What Happens If You Die Without a Will or Living Trust

///What Happens If You Die Without a Will or Living Trust
What Happens If You Die Without a Will or Living Trust 2017-09-18T00:12:17+00:00

What Happens If You Die Without a Will or Living Trust?

In Washington, if you die without a will or living trust, your estate will be distributed, but perhaps not in the manner you intended.

The first distribution after death is usually the payment of debts of your estate. Next, if you have certain accounts or assets that have designated beneficiaries, those assets will go to the named beneficiaries.  Accounts and assets with designated beneficiaries include the following:

  • Property which is transferred by a Washington community property agreement
  • Property held in joint tenancy
  • Trust proceeds
  • Life insurance
  • Employee benefits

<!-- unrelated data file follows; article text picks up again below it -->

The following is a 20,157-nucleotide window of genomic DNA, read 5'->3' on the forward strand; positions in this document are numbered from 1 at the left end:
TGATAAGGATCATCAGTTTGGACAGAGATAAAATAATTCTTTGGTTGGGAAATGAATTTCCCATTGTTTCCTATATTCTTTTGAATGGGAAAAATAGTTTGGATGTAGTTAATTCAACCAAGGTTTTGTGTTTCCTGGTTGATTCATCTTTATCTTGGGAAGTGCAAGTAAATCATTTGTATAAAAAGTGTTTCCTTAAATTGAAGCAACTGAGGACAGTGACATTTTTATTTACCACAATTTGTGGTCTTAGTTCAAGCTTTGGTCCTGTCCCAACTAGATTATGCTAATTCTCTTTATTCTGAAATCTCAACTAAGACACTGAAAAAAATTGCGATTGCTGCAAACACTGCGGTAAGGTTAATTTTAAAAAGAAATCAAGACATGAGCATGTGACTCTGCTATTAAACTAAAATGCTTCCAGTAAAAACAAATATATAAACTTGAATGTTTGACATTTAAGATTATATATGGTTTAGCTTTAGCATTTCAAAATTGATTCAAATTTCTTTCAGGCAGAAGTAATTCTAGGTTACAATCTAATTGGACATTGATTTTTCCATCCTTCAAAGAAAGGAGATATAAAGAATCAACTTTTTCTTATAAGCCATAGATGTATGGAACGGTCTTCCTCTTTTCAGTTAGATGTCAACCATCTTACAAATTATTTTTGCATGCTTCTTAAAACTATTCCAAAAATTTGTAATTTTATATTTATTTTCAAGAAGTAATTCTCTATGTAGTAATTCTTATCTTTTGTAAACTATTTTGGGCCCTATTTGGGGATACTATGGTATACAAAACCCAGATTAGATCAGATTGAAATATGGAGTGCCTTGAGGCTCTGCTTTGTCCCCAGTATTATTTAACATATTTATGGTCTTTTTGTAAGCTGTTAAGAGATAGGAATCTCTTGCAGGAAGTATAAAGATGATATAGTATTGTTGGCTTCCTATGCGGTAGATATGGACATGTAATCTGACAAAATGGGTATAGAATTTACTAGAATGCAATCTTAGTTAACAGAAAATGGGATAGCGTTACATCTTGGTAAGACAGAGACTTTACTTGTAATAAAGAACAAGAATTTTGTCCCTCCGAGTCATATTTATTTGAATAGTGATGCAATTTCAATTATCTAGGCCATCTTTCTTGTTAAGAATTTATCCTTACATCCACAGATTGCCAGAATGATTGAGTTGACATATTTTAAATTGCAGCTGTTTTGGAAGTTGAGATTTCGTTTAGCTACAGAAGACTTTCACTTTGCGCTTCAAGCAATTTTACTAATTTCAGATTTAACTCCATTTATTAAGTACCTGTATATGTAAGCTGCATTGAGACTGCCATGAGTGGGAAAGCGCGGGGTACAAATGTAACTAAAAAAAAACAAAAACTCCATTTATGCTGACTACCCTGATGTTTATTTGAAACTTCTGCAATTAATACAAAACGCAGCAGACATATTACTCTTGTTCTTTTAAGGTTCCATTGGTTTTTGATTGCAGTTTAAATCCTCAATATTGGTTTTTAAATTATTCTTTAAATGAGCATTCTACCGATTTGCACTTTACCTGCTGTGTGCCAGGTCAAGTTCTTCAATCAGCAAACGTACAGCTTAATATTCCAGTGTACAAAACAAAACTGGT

• Individual retirement accounts
  • Other types of property or contracts where a specific beneficiary other than a decedents’s estate has been designated.

Some of the beneficiaries of the above assets will share in the responsibility for payment of expenses of administration of the estate and claims of creditors of the estate.

Property which has not been disposed of by designated beneficiary will be in your probated estate.  If you die without a valid will (a condition known as dying “intestate”) the probate court will appoint an administrator to handle the distribution of your estate. The distribution will be by a court probate proceeding and according to the laws of descent and distribution.  The state’s distribution scheme may not be what you had in mind for your estate.

You can avoid confusion and survivors’ disappointment if you plan head.  You can decide now where you want your estate to go, and then make sure you have the documents in place to accomplish your wishes.  For most people, the best way to control the disposition of their estate is by a will, a revocable living trust, and/or a community property agreement.  The documents that will be most appropriate for you will depend on your individual circumstances.

 

This information is general in nature and should not be relied upon for your specific circumstances. For information, questions, or comments, please contact Douglas J. Engel or Kathryn S. Kumar.


List of Typical Documents for an Estate Plan